Welcome, ladies and gentlemen, to the next book review from your local jellyfish!
Summary (as seen on Goodreads):
In seventh grade, Maggie Camden was the class outcast. Every day, the other girls tripped her, pinched her, trapped her in the bathroom, told her she would be better off dead. Four years have passed since then, and Maggie’s tormentors seem to have moved on. The ringleader of them all, Raleigh Barringer, even moved out of town. But Maggie has never stopped watching for attacks, and every laugh still sounds like it’s at her expense. The only time Maggie feels at peace is when she’s hiking up in the mountains with her best friend, Nick. Lately, though, there’s a new sort of tension between the two of them—a tension both dangerous and delicious. But how can Maggie expect anything more out of Nick when all she’s ever been told is that she’s ugly, she’s pathetic, she’s unworthy of love? And how can she ever feel safe, now that Raleigh Barringer is suddenly—terrifyingly—back in town?
- Nick as a character was fun to read about and very likable. He's not completely full of himself, and isn't without his flaws. His family life and background as well as his interest in hiking make him a well-presented character. I also love that he isn't ridiculously hot and is described as being a pretty average guy. He has a good heart, and it's not all about the looks.
- The way Maggie's bullying experience is described not all at once, but throughout the novel. It's a reminder to readers of why it's so difficult for Maggie that Raleigh is back in town.
- Maggie not stooping down to Raleigh's level and not sharing her secret. It is proof of a certain maturity that Maggie has.
- How hiking was incorporated into this novel. Maggie's ability to conquer the mountain is similar to how she is able to conquer her fears and insecurities, and was a nice metaphor.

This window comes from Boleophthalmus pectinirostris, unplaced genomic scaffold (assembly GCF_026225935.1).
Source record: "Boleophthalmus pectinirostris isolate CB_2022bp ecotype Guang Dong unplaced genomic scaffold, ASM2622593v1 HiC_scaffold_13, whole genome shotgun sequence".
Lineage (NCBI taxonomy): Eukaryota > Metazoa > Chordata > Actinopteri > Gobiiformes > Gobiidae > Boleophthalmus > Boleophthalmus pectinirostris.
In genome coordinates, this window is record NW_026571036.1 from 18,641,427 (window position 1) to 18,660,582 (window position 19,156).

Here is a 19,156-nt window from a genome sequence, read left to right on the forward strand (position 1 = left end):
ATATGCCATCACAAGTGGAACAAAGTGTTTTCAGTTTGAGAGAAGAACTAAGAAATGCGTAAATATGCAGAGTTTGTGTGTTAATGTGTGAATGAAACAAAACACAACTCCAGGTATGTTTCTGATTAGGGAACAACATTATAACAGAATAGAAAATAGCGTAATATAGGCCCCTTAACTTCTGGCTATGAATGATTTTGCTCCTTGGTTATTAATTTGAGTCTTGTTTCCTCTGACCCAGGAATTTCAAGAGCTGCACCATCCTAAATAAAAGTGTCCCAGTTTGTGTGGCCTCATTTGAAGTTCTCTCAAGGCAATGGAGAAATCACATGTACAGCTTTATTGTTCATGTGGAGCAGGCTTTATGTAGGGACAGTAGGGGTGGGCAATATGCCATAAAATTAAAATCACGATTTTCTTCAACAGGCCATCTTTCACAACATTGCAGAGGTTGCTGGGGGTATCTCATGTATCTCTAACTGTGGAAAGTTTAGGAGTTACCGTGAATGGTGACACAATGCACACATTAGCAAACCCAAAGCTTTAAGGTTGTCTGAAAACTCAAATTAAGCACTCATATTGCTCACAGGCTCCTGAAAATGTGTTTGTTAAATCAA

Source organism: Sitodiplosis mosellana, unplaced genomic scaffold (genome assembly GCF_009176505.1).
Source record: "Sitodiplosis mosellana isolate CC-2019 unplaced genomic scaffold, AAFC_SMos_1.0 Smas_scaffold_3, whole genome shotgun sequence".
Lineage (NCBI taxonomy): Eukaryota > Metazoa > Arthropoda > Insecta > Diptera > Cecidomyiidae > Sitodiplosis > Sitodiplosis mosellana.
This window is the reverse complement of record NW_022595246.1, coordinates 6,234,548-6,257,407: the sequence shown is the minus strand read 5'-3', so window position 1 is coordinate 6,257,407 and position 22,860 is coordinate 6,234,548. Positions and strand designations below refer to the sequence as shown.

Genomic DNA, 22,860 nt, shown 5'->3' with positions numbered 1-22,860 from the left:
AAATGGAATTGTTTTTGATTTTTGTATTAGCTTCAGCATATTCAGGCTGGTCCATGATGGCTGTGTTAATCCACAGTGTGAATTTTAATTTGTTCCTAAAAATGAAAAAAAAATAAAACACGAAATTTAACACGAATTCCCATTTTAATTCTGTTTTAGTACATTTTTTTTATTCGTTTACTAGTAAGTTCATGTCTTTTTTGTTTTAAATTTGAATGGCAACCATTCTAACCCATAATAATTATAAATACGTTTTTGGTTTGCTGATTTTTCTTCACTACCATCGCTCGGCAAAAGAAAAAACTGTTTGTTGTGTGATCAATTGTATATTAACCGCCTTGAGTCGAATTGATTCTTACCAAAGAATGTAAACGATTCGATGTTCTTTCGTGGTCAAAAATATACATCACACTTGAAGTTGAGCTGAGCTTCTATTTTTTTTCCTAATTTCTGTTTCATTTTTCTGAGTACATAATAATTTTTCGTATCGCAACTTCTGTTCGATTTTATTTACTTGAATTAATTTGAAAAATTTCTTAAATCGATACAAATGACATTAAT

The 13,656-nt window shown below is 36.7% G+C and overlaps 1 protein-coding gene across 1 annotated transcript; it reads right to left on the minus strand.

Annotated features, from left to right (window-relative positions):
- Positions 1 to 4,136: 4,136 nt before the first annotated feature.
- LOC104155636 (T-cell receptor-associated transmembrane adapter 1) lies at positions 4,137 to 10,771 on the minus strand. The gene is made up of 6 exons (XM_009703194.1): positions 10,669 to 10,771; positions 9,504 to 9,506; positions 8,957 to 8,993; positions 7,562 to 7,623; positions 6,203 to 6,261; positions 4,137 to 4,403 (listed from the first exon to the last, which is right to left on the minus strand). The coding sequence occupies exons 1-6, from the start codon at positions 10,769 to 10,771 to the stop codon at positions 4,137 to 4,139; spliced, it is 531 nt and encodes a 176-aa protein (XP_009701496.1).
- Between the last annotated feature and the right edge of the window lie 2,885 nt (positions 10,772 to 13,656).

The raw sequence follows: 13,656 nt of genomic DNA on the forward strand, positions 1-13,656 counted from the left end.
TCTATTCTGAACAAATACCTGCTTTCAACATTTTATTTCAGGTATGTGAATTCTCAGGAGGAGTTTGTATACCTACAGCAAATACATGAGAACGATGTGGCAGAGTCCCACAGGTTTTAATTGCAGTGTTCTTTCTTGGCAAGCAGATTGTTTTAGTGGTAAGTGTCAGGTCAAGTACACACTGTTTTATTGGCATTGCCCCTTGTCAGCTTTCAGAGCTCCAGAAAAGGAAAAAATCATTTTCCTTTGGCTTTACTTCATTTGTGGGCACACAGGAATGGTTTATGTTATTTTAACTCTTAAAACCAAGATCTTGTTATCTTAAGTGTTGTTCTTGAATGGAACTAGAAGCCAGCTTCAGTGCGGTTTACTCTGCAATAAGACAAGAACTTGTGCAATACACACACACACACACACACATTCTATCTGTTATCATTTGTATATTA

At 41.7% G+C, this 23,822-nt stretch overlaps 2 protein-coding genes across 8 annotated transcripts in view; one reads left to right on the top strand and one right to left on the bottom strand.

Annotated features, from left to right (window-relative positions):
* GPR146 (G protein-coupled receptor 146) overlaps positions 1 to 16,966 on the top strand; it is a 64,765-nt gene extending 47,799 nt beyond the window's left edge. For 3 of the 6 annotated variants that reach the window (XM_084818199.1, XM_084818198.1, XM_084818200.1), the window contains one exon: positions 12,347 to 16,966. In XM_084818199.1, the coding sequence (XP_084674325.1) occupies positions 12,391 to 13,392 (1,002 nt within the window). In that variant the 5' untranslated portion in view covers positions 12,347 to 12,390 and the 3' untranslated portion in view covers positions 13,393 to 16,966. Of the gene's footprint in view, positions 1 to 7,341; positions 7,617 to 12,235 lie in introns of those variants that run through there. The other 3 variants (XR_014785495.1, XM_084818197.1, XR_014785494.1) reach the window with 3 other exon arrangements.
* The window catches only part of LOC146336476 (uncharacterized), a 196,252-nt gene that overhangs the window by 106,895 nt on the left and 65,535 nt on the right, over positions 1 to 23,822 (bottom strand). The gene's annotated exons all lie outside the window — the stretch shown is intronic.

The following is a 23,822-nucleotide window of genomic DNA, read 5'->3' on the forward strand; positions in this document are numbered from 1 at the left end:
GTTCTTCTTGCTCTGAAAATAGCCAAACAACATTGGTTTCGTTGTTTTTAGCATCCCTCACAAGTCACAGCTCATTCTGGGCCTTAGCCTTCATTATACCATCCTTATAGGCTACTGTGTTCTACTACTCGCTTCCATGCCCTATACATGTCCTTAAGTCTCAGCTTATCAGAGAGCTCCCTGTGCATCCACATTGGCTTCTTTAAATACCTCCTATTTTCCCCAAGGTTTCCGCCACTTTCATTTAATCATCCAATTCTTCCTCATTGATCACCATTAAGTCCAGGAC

- Maggie's various hobbies and how they add to the novel well. They're a little unusual, but the reader can't help but enjoy watching her become more skilled at these various things.
- The story's pacing. On one hand, the novel is pretty short. On the other, it sort of drags on for a while. Everything kind of gets wrapped up in the very last few pages of the book, and feels a little too rushed, too much like a conclusion.
- Nick's father. The essence of his character, what he represents, and how he influences the novel work well, but some of his dialogue was unrealistic, and while many parents do often say painful things to their children, some of what Dr. Cleary said to Nick didn't seem normal. For example, hanging himself over a C might not have been the best choice of dialogue.
- Maggie's inability to see something was definitely going on with Sylvie. It was so painfully obvious to readers that it made no sense for Maggie to ignore these warning signs time and time again. Maggie comes across as very selfish in her texts and interactions with Sylvie, and while no character is perfect, this felt a little overdone.
- Maggie and Nick misunderstanding their feelings for each other was so frustrating because as a reader, it was so plainly obvious that they were interested in each other. Without it there wouldn't be much of a plot, but perhaps it was not the best plot choice.
- Vanessa and Nick's relationship was too predictable, and felt a little unrealistic. There doesn't seem to be anything really holding them together, and it doesn't really make sense for them to have ever started a relationship.
The way this book dealt with bullying without showing bullying scenes in the present was an interesting take, and the different sub-plots in this novel were fairly interesting to read about. However, a few problems such as pacing and plot choices made this novel more similar than different from other contemporary novels.
This was a really hard book to rate, but I'll stick to giving it 3 and a half stars. Again, because I don't like slicing jellyfish, I will only show 3.
Thanks for taking the time to read this review, and I'd love to hear your thoughts!